- Andrew Feldman, ESPN.com
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The final four hours of Day 1B feel like a movie in slow motion. The antes have finally kicked in and that adds for a little more preflop drama, but the overall excitement is limited given that the pot sizes typically aren't that big on Day 1. Of course there are a few exceptions and a few players who think they're about to win the bracelet with a six-figure stack at the moment, but there's a long way to go. Even Sunday night.
Just like on Day 1A, the biggest challenge for the players during the final level is to keep their composure. As they start to watch the stacks of their opponent's grow, players have a tendency to worry that they're falling behind and need to catch up quickly. I've called it "Main Event Syndrome." Many players neglect to play their own stack in respect to the blinds and just look at the average stack, which can be intimidating. So why bring it up on Day 1? Players who haven't gained much ground and are in the 10,000-20,000 chip range shouldn't get rattled. With two-hour levels and low antes, patience is key Sunday night. During the last two levels, we'll see who can keep their focus.
The table generating the most excitement is no longer Doyle Brunson at the feature table. The rail is three deep around the final table of the $1,500-no-limit hold 'em Event 60 featuring Loni Harwood and Yongshuo Zheng. Most of the crowd is supporting Harwood who entered heads-up play with a huge league, but gave a little bit back during the first 45 minutes. Harwood has become the first woman since Cyndy Violette to make three final tables in one WSOP 2005 and has the opportunity to set all kinds of records with a win Sunday night.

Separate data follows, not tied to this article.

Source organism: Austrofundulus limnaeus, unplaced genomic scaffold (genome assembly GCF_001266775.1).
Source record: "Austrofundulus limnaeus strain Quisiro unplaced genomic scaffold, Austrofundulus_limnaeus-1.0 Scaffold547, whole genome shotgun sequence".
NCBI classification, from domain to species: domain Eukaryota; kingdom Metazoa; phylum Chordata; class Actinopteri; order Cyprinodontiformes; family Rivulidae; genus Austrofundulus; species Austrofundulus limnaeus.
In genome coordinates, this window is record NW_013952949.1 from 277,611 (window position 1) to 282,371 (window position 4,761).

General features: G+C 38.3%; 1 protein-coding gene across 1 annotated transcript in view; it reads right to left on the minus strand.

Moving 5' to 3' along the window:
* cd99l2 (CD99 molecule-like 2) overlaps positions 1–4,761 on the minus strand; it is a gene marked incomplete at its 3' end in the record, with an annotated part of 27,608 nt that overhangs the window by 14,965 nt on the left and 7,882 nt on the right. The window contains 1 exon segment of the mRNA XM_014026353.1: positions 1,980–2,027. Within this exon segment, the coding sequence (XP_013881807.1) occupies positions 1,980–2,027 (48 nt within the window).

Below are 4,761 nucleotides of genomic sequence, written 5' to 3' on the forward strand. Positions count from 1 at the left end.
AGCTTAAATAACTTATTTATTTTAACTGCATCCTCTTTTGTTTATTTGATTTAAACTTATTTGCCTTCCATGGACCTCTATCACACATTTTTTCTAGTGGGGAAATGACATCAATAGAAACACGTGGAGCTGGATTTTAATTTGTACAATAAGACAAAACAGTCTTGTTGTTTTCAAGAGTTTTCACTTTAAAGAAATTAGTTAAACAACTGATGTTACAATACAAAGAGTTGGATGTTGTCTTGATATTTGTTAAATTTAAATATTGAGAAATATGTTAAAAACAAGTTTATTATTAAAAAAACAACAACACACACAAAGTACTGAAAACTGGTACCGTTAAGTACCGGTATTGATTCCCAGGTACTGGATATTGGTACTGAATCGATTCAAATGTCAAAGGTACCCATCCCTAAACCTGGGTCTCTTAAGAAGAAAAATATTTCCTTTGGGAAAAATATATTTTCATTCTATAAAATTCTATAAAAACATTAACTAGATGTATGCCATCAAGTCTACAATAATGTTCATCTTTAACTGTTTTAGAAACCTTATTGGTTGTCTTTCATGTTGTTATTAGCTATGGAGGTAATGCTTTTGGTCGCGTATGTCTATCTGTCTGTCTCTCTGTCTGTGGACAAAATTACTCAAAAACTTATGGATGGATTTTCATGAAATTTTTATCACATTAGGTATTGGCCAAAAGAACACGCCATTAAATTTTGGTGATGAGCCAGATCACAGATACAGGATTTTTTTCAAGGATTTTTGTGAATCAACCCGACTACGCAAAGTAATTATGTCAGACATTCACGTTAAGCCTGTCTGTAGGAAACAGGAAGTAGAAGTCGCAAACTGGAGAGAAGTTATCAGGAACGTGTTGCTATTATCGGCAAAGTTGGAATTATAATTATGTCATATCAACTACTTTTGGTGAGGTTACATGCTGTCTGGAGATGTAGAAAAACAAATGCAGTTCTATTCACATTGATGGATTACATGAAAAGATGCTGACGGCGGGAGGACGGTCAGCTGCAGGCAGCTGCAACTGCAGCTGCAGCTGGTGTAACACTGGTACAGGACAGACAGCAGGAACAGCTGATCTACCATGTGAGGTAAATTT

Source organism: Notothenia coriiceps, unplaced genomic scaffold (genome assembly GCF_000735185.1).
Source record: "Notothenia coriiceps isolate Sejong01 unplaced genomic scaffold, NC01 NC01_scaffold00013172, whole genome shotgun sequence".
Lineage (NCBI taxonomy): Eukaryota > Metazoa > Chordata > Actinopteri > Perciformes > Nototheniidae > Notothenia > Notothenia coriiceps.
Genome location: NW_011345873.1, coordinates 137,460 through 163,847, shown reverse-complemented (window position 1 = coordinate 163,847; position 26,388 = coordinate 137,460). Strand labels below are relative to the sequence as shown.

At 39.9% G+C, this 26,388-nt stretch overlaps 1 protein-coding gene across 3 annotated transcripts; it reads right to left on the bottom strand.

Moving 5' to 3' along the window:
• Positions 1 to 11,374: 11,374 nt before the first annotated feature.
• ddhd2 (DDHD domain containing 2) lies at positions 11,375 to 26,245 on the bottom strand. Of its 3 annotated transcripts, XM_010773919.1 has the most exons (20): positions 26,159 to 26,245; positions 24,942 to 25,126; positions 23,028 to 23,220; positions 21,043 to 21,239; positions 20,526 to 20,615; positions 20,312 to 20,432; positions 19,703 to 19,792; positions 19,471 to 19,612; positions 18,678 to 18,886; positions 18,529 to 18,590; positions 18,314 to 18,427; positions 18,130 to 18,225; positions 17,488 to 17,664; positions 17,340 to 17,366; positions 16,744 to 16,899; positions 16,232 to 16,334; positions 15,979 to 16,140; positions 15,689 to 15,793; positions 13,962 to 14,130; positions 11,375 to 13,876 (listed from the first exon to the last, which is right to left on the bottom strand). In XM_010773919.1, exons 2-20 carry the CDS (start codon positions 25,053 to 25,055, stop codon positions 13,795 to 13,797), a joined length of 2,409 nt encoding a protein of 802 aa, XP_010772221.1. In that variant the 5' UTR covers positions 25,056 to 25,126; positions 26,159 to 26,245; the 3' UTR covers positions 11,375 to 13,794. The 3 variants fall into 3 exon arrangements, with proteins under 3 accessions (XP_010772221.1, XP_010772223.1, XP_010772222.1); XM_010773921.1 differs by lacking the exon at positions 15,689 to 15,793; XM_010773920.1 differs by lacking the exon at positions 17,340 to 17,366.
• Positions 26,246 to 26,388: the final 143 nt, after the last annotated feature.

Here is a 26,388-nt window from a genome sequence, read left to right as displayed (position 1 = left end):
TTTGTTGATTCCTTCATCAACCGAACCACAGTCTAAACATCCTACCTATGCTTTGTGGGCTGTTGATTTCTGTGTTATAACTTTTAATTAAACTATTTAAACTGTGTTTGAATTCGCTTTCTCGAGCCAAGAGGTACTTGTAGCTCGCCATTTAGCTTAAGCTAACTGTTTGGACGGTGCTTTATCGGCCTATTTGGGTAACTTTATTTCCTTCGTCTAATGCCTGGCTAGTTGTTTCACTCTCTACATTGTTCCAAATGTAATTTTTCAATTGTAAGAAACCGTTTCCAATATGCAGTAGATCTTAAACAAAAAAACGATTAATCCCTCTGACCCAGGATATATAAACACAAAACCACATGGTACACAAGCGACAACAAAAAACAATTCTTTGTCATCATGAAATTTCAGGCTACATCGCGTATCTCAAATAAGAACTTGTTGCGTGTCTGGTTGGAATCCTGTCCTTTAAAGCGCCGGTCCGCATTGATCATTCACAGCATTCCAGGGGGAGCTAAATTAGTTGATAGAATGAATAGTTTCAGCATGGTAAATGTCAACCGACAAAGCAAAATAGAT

Another final table is in progress and nine remain in the $10,000-pot-limit Omaha event. Jared Bleznick leads that group, now on dinner break, and hopes to win his first bracelet in his first WSOP final table appearance. That final table is being streamed on WSOP.com on a five-minute delay.
Players will wrap up the day at approximately 12:40 a.m. PT and return on Monday for their Day 2. Doyle Brunson looks to be in great shape for a Day 2 bid, but Chris Moneymaker simply hasn't found any momentum. After getting back more than 20,000 in chips, Moneymaker flopped the nut straight but was floored as the turn and river gave his opponent a full house. Moneymaker is down more than 20 big blinds and has a tough task ahead of him.
Small blinds: Daniel Cates is off to a good start in the main event. He has never been able to crack the main event formula, so is this the year the high-stakes legend comes through? Chris Klodnicki was definitely multi-tasking Sunday. While playing the main event, he was also on his iPad playing Open Face Chinese and writing out checks for those that supported him in the $111,111 high roller. The distractions didn't get to him though as he was able to build an above average stack to this point. Elizabeth Hurley is here supporting Shane Warne in the main event. Warne, and fellow Team 888 member Georges St. Pierre are playing in the Amazon Room Sunday. WSOP staffers have advised all players to register as soon as possible to avoid major lines and any delays on Day 1C. Rough estimates have more than 5,000 players already registered with registration remaining open until around 4:30 p.m. PT Monday. Doyle Brunson had dinner with Dewey Tomko in the poker kitchen Sunday. Two legends and great minds of the game. Talk about a conversation I'd love to overhear.
The final four hours of Day 1B feel like a movie in slow motion. The antes have finally kicked in and that adds for a little more preflop drama, but the overall excitement is limited given that the pot sizes typically aren't that big on Day 1.